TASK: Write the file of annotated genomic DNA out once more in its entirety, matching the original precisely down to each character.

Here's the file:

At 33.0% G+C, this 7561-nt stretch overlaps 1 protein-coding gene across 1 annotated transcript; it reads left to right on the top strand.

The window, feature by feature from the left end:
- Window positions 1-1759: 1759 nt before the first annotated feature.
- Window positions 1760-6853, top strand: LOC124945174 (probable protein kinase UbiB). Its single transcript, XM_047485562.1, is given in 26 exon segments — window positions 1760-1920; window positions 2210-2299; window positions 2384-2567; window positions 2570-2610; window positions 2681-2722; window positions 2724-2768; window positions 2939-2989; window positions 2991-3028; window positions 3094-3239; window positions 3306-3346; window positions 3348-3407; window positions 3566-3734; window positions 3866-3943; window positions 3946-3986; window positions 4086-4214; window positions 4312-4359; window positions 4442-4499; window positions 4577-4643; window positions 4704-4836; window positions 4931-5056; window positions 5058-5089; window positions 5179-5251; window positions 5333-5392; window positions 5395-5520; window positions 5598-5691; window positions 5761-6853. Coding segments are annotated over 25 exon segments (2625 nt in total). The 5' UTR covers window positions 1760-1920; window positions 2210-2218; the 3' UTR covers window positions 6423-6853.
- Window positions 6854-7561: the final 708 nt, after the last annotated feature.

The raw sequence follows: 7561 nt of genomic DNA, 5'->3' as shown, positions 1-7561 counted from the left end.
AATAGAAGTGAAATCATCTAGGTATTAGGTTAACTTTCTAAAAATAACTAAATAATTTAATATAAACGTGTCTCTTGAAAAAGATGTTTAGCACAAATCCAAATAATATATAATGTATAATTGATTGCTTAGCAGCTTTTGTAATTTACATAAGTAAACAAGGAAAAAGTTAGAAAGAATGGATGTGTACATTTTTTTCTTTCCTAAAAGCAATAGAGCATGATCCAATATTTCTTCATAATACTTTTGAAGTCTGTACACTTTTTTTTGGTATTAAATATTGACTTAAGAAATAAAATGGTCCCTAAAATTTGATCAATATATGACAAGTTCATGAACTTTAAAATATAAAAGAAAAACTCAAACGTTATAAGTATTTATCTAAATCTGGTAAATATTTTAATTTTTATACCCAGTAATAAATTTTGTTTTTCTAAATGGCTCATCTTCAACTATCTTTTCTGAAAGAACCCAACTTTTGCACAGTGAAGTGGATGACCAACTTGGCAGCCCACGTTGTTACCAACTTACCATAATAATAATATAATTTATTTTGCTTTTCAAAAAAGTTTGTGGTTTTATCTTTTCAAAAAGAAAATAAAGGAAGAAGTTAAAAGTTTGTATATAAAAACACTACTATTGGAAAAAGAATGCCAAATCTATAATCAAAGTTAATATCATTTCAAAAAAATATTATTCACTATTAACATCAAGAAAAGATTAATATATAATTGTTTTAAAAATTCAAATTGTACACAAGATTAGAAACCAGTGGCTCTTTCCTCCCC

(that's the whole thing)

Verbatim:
At 33.0% G+C, this 7561-nt stretch overlaps 1 protein-coding gene across 1 annotated transcript; it reads left to right on the top strand.

The window, feature by feature from the left end:
- Window positions 1-1759: 1759 nt before the first annotated feature.
- Window positions 1760-6853, top strand: LOC124945174 (probable protein kinase UbiB). Its single transcript, XM_047485562.1, is given in 26 exon segments — window positions 1760-1920; window positions 2210-2299; window positions 2384-2567; window positions 2570-2610; window positions 2681-2722; window positions 2724-2768; window positions 2939-2989; window positions 2991-3028; window positions 3094-3239; window positions 3306-3346; window positions 3348-3407; window positions 3566-3734; window positions 3866-3943; window positions 3946-3986; window positions 4086-4214; window positions 4312-4359; window positions 4442-4499; window positions 4577-4643; window positions 4704-4836; window positions 4931-5056; window positions 5058-5089; window positions 5179-5251; window positions 5333-5392; window positions 5395-5520; window positions 5598-5691; window positions 5761-6853. Coding segments are annotated over 25 exon segments (2625 nt in total). The 5' UTR covers window positions 1760-1920; window positions 2210-2218; the 3' UTR covers window positions 6423-6853.
- Window positions 6854-7561: the final 708 nt, after the last annotated feature.

The raw sequence follows: 7561 nt of genomic DNA, 5'->3' as shown, positions 1-7561 counted from the left end.
AATAGAAGTGAAATCATCTAGGTATTAGGTTAACTTTCTAAAAATAACTAAATAATTTAATATAAACGTGTCTCTTGAAAAAGATGTTTAGCACAAATCCAAATAATATATAATGTATAATTGATTGCTTAGCAGCTTTTGTAATTTACATAAGTAAACAAGGAAAAAGTTAGAAAGAATGGATGTGTACATTTTTTTCTTTCCTAAAAGCAATAGAGCATGATCCAATATTTCTTCATAATACTTTTGAAGTCTGTACACTTTTTTTTGGTATTAAATATTGACTTAAGAAATAAAATGGTCCCTAAAATTTGATCAATATATGACAAGTTCATGAACTTTAAAATATAAAAGAAAAACTCAAACGTTATAAGTATTTATCTAAATCTGGTAAATATTTTAATTTTTATACCCAGTAATAAATTTTGTTTTTCTAAATGGCTCATCTTCAACTATCTTTTCTGAAAGAACCCAACTTTTGCACAGTGAAGTGGATGACCAACTTGGCAGCCCACGTTGTTACCAACTTACCATAATAATAATATAATTTATTTTGCTTTTCAAAAAAGTTTGTGGTTTTATCTTTTCAAAAAGAAAATAAAGGAAGAAGTTAAAAGTTTGTATATAAAAACACTACTATTGGAAAAAGAATGCCAAATCTATAATCAAAGTTAATATCATTTCAAAAAAATATTATTCACTATTAACATCAAGAAAAGATTAATATATAATTGTTTTAAAAATTCAAATTGTACACAAGATTAGAAACCAGTGGCTCTTTCCTCCCC